"On the Great To See You Again scale, Roger Goodell ranks somewhere between your tax accountant and your proctologist," says Pat Forde. "The sight of him usually stirs up dormant annoyance. Few commissioners in any sport are beloved, but Goodell is well below the mean. Yet Thursday night I will gaze upon the boss of the National Football League like a long-lost brother. It will, indeed, be great to see you again, Rog. Goodell will announce the picks in the first round of the NFL draft Thursday, and the fallow sports landscape will bear its first fruit in weeks. For the first time since March 12, the day sports in America slammed to a halt, something will happen. We will have something to watch, and it won’t be a documentary (some of which have been great) or a replay of an old classic game. It will be present tense. We’ll have live and unscripted sporting drama, and it will be quite welcome. It’s a long way from the most important thing in our world right now. Way down the hierarchy of needs. But man, is this draft arriving right on time."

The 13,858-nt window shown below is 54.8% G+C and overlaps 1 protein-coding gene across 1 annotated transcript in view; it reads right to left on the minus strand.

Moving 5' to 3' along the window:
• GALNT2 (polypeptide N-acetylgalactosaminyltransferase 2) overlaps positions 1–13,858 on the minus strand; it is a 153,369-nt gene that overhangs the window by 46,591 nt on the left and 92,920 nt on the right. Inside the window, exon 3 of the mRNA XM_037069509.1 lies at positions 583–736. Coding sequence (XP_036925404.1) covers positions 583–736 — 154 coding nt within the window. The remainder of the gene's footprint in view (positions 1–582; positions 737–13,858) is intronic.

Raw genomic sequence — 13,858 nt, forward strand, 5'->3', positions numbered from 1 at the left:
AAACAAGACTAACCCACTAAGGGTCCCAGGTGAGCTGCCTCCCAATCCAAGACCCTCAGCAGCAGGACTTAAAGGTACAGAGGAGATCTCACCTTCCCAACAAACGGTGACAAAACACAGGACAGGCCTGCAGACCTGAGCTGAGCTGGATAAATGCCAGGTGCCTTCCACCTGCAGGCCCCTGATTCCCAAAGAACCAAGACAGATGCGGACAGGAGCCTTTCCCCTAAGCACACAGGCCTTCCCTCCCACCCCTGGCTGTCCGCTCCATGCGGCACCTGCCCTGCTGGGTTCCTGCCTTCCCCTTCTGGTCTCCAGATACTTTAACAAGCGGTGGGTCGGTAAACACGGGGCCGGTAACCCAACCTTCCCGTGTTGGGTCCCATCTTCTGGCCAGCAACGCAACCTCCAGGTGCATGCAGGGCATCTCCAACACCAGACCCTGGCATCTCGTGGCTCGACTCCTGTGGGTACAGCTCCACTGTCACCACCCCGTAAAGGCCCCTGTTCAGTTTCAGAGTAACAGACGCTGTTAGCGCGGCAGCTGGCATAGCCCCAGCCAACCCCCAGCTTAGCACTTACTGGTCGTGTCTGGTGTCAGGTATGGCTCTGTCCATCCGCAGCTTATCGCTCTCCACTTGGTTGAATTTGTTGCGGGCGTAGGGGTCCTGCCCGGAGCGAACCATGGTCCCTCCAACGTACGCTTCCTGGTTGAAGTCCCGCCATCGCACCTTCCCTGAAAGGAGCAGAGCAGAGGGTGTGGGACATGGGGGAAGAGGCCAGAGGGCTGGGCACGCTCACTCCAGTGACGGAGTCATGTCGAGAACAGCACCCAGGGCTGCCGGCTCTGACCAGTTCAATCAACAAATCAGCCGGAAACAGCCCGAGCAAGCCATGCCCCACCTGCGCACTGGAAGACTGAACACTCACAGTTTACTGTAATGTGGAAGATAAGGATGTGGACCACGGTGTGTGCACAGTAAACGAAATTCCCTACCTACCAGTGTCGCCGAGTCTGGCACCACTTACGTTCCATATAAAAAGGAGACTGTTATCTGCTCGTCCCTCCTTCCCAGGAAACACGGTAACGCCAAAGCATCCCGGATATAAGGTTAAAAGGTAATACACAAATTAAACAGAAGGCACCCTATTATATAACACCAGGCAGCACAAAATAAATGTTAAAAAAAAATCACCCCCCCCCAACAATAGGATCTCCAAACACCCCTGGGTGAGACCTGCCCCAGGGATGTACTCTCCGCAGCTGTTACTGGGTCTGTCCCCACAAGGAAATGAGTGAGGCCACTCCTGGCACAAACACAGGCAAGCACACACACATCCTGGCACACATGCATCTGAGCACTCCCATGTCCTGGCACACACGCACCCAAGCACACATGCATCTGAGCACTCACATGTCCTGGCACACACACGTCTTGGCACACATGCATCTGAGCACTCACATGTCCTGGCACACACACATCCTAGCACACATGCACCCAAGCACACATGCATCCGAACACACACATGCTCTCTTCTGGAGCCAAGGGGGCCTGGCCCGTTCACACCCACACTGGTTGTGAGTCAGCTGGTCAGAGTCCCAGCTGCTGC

Get ready for the most "complicated" NFL Draft broadcast ever: "With the nation shut down because of COVID-19, the NFL Draft will be a technological juggling act over three days over multiple networks," says Richard Deitsch. "It will feature staffers from multiple networks in different locations working together. There will be 180 remote video feeds across the country giving the production access to draft picks, coaches, general managers and NFL Commissioner Roger Goodell from his home in Westchester County. Each of the people involved in the remote video feeds has been given individual video kits to connect with the production. We’ll see how it goes."
Hopefully tonight's NFL Draft will be full of disasters: "In short, I want the league that is too big to fail, to fail," says Ray Ratto. "I want the first truly mockable draft. Not because of any moral or ethical issue (you can have a field day with that if you want; in the new dystopia, the world is chasing paper towels and yeast for amateur bakers), but because nothing in entertainment is better than abject collapse. The draft was thisclose to being fully Las Vegasized, so I’m all in on the draft turned into a third-grade classroom from the ’60s where nobody is listening to the teacher."